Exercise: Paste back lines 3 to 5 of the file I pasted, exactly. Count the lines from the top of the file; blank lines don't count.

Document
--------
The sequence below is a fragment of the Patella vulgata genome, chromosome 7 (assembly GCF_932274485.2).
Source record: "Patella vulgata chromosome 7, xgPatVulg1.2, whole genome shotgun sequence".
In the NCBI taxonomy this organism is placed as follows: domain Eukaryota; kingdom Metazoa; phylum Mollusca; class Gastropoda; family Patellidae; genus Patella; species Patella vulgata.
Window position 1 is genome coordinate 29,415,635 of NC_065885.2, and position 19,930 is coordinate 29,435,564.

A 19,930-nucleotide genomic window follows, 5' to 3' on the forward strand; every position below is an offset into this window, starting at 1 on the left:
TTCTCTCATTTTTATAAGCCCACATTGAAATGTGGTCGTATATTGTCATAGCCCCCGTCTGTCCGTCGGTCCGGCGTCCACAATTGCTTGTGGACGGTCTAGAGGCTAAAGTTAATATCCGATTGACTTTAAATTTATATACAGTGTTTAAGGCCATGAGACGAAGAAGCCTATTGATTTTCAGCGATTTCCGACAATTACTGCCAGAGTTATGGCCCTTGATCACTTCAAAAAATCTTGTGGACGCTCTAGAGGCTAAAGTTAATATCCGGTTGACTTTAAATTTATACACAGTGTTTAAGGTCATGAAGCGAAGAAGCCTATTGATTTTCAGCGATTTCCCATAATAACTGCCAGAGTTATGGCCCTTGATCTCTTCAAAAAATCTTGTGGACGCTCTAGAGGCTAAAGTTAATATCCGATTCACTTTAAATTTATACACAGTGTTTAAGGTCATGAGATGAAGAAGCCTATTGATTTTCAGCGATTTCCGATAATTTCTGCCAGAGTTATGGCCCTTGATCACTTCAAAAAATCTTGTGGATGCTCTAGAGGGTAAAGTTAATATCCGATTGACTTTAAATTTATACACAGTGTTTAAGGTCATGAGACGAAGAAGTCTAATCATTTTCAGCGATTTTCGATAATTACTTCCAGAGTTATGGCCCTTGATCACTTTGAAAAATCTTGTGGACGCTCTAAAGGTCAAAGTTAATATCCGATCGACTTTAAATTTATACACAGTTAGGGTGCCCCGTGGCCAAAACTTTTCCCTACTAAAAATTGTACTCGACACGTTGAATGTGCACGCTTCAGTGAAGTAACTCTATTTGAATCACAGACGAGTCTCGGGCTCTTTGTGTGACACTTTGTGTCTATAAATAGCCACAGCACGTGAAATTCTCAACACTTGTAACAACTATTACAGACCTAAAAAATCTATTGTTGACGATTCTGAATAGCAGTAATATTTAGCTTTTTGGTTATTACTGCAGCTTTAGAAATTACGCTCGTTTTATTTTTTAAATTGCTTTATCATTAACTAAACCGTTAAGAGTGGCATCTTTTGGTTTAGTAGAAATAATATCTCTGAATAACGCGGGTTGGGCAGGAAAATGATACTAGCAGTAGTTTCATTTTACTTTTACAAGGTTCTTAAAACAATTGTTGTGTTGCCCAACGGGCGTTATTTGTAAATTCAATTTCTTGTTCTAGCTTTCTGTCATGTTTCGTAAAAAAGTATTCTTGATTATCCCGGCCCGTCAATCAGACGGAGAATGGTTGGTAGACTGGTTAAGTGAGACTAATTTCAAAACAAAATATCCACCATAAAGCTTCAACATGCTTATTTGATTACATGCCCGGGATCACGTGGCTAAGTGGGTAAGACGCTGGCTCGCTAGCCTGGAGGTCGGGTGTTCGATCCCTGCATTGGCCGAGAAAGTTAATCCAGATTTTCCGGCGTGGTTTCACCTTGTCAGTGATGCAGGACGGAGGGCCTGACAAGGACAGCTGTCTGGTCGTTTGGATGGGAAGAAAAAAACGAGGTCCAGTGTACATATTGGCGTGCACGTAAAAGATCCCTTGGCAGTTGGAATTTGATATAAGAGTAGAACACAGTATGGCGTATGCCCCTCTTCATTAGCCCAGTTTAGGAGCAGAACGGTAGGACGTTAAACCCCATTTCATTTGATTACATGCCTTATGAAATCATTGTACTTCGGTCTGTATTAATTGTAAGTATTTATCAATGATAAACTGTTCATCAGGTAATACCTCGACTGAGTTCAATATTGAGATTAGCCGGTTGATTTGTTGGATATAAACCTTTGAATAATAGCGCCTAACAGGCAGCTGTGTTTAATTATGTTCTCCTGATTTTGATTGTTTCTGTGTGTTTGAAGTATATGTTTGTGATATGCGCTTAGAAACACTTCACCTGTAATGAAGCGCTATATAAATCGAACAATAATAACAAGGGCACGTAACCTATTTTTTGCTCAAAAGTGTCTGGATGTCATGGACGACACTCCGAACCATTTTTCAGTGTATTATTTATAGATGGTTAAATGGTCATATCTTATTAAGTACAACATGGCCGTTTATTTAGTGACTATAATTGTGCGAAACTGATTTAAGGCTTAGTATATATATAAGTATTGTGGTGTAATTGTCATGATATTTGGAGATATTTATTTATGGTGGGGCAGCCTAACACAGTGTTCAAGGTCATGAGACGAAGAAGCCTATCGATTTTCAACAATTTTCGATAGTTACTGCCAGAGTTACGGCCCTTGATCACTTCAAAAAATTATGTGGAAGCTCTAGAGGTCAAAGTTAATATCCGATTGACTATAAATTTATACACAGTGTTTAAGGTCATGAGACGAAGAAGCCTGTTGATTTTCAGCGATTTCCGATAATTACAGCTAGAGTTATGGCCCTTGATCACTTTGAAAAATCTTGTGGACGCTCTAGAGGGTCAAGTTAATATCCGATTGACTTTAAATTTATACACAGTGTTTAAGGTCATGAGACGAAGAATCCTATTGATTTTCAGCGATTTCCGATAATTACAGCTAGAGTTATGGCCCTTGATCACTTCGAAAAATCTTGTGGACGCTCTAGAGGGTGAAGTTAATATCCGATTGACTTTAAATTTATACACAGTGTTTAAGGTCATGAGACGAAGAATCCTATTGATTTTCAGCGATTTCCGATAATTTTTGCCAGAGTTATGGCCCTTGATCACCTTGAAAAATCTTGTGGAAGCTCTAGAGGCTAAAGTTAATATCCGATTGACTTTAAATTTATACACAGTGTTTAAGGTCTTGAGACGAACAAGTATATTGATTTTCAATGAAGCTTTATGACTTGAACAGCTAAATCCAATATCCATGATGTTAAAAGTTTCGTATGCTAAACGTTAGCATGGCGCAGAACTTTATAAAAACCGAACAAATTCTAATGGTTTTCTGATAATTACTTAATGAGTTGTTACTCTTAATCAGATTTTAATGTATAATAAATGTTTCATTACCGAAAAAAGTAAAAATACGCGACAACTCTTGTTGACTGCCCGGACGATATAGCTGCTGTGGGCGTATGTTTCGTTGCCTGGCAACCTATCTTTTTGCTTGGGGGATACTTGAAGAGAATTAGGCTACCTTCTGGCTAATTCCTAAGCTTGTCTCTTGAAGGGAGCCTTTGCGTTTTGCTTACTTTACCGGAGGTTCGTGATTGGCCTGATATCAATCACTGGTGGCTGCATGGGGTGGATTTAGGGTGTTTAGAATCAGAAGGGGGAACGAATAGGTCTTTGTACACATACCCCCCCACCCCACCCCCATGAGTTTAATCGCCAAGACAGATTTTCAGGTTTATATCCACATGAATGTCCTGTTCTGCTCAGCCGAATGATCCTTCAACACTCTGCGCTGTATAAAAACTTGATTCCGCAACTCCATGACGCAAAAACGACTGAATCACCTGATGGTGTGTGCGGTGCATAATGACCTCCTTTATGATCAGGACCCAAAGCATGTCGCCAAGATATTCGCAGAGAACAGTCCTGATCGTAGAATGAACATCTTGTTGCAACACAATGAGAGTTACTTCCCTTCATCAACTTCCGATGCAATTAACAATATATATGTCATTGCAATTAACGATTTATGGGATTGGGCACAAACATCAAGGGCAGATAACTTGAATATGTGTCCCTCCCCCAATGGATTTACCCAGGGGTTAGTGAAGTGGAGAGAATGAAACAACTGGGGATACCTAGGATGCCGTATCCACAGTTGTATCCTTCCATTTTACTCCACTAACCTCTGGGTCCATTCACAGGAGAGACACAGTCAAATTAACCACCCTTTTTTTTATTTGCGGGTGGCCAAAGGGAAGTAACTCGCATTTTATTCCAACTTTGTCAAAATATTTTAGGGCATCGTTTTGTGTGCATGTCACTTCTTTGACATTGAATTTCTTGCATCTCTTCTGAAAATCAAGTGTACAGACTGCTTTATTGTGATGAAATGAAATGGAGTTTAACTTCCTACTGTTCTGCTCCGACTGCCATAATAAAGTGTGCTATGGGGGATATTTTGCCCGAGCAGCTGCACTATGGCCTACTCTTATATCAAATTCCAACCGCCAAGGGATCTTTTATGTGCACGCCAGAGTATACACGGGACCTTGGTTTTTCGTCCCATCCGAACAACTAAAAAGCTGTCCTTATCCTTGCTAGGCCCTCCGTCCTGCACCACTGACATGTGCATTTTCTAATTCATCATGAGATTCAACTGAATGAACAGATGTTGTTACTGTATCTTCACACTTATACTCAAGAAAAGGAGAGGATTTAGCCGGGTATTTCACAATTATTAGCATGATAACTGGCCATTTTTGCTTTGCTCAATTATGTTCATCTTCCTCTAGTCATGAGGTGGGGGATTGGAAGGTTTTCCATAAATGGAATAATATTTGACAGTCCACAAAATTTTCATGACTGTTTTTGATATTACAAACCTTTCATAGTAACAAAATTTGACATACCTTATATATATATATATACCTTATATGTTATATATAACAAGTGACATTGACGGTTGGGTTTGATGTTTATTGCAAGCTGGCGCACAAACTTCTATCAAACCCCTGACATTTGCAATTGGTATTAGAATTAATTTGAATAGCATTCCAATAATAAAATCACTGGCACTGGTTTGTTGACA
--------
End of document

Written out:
In the NCBI taxonomy this organism is placed as follows: domain Eukaryota; kingdom Metazoa; phylum Mollusca; class Gastropoda; family Patellidae; genus Patella; species Patella vulgata.
Window position 1 is genome coordinate 29,415,635 of NC_065885.2, and position 19,930 is coordinate 29,435,564.

A 19,930-nucleotide genomic window follows, 5' to 3' on the forward strand; every position below is an offset into this window, starting at 1 on the left: